Exploring Shifting Patterns in Recent IoT Malware





Static Analysis, Dynamic Analysis, Malware IoT, Malware Evolution, Malware lineage


The rise of malware targeting interconnected infrastructures has surged in recent years, driven largely by the widespread presence of vulnerable legacy IoT devices and inadequately secured networks. Despite the strong interest attackers have in targeting this infrastructure, a significant gap remains in understanding how the landscape has recently evolved. Addressing this knowledge gap is essential to thwarting the proliferation of massive botnets, thereby safeguarding end-users and preventing disruptions in critical infrastructures. This work offers a contemporary analysis of Linux-based malware, specifically tailored to IoT malware operating in 2021-2023. Using automated techniques involving both static and dynamic analysis, we classify malware into related threats. By scrutinizing the most recent dataset of Linux-based malware and comparing it to previous studies, we unveil distinctive insights into emerging trends, offering an unparalleled understanding of the evolving landscape. Although Mirai and Gafgyt remain the most prominent families and present a large number of variants, our results show that (i) there is an increase in the sophistication of malware, (ii) malware authors are adding new exploits to their arsenal, and (iii) malware families that originally attacked Windows systems have been adapted to attack Linux-based devices.

Author Biographies

Javier Carrillo-Mondejar, Universidad de Zaragoza, Zaragoza, Spain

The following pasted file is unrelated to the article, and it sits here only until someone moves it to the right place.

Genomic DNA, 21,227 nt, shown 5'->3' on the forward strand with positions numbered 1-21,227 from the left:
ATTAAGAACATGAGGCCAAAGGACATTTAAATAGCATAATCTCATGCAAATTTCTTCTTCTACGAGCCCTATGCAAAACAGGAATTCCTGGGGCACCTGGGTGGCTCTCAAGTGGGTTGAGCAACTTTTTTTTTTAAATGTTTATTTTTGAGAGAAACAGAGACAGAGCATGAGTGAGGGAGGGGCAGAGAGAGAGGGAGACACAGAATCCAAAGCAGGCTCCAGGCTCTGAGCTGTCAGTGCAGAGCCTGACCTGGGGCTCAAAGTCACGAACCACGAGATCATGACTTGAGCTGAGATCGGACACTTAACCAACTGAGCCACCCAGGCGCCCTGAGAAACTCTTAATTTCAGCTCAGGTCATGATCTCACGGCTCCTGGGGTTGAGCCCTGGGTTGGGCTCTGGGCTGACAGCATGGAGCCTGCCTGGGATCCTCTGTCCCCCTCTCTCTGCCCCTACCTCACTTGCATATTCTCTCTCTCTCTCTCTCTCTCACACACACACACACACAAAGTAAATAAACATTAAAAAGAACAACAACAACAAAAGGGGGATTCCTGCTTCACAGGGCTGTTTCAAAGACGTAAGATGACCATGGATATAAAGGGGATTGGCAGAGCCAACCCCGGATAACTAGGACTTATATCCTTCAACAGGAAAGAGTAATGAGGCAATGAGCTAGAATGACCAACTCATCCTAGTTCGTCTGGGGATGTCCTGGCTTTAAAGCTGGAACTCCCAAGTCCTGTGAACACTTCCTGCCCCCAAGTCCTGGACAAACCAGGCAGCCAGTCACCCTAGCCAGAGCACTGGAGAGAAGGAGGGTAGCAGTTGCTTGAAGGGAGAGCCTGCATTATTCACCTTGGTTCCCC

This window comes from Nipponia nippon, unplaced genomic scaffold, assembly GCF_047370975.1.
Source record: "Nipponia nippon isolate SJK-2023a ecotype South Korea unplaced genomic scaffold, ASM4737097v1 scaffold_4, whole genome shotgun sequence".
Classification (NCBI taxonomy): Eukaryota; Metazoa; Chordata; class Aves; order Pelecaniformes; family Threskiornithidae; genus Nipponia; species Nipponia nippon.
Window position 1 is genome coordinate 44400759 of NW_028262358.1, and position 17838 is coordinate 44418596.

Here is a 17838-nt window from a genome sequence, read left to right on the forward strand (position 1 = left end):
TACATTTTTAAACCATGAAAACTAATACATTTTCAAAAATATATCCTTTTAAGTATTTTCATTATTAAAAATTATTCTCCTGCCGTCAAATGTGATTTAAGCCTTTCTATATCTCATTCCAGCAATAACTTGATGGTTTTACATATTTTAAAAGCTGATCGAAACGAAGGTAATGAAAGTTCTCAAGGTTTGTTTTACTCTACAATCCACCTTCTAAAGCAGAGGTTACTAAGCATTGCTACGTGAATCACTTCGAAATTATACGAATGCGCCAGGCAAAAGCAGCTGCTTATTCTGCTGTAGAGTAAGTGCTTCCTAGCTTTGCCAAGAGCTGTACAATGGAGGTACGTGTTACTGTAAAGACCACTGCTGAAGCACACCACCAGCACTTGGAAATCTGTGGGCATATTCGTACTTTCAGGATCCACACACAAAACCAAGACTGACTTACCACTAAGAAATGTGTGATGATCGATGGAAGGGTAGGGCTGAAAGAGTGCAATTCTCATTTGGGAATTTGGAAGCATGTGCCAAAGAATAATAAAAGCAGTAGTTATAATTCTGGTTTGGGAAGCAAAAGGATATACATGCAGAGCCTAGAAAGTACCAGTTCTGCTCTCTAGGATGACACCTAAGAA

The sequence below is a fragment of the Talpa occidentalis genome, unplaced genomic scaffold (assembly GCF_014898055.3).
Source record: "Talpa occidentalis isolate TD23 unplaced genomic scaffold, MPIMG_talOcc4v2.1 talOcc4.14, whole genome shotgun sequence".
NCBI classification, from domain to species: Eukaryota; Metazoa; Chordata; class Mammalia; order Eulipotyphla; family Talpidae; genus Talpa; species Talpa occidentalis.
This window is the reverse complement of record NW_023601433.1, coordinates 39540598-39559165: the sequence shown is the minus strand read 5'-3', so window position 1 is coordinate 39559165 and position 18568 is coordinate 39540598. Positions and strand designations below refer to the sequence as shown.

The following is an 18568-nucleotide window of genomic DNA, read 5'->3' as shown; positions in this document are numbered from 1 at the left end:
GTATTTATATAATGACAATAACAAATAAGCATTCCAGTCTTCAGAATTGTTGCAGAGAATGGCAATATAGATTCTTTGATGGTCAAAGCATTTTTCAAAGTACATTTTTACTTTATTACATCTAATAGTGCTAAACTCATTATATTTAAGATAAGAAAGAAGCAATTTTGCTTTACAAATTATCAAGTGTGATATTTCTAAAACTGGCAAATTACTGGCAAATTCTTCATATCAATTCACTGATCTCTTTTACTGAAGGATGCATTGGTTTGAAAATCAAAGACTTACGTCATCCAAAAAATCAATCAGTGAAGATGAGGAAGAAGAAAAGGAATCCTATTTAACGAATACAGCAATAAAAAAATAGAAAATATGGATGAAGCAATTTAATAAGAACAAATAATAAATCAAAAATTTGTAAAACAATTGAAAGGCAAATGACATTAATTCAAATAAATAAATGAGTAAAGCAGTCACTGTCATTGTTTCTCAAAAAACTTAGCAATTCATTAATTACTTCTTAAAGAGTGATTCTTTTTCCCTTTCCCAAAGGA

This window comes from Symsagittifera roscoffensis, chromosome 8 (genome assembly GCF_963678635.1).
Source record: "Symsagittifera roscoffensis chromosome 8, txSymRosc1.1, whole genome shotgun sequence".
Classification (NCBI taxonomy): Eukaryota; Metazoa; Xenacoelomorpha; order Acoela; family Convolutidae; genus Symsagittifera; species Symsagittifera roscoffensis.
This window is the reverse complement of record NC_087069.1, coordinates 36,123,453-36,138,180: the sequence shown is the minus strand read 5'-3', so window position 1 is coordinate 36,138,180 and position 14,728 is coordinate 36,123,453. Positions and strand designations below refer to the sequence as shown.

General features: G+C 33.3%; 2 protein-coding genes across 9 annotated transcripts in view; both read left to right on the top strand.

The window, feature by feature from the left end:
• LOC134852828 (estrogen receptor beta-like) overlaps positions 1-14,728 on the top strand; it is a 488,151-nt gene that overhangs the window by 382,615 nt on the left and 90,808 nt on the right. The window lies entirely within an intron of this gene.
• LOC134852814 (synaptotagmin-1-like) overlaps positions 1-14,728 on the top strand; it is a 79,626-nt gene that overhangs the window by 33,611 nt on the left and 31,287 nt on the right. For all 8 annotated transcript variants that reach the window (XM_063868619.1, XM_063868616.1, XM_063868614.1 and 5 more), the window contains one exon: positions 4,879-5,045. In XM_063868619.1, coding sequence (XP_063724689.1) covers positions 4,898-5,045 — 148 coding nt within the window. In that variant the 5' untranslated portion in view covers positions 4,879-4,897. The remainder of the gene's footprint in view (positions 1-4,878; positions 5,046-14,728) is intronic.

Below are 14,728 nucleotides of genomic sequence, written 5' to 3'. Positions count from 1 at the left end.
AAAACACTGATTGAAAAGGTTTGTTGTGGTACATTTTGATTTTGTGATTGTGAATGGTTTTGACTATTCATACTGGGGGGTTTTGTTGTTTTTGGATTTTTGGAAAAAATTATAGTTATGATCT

Javier Carrillo-Mondéjar received his M.Sc. and Ph.D. degrees in Computer Science from the University of Castilla-La Mancha, Spain, in 2017 and 2022, respectively. He is currently an Assistant Professor at University of Zaragoza, Spain. His research interests include malware detection and classification techniques, with a particular focus on IoT/firmware cybersecurity.

Guillermo Suarez-Tangil, IMDEA Networks Institute, Madrid, Spain

Guillermo Suarez-Tangil is Assistant Professor IMDEA Networks and Ramon y Cajal Fellow. His trajectory is characterized by over 6 years of international research experience in world-leading research centers (University College London,  King's College London, and Royal Holloway). It is also characterized by quality, including pre-doctoral achievements with prestigious awards (FUNCAS). 

Andrei Costin, University of Jyväskylä, Finland

Dr. Andrei Costin received his PhD from EURECOM/TelecomParisTech and is currently a Senior Lecturer/Assistant Professor of Cybersecurity with the University of Jyväskylä (Central Finland), Jyväskylä, Finland, with a particular focus on system security, IoT/firmware cybersecurity, avionics/space/aerospace security, and some aspects of Digital Privacy.

Ricardo J. Rodríguez, Universidad de Zaragoza, Zaragoza, Spain

Ricardo J. Rodríguez received M.S. and Ph.D. degrees in Computer Science from the University of Zaragoza, Spain, in 2010 and 2013, respectively. He is currently an Associate Professor at University of Zaragoza, Spain. His research interests include performance/dependability system analysis, system security, digital forensics, and software analysis.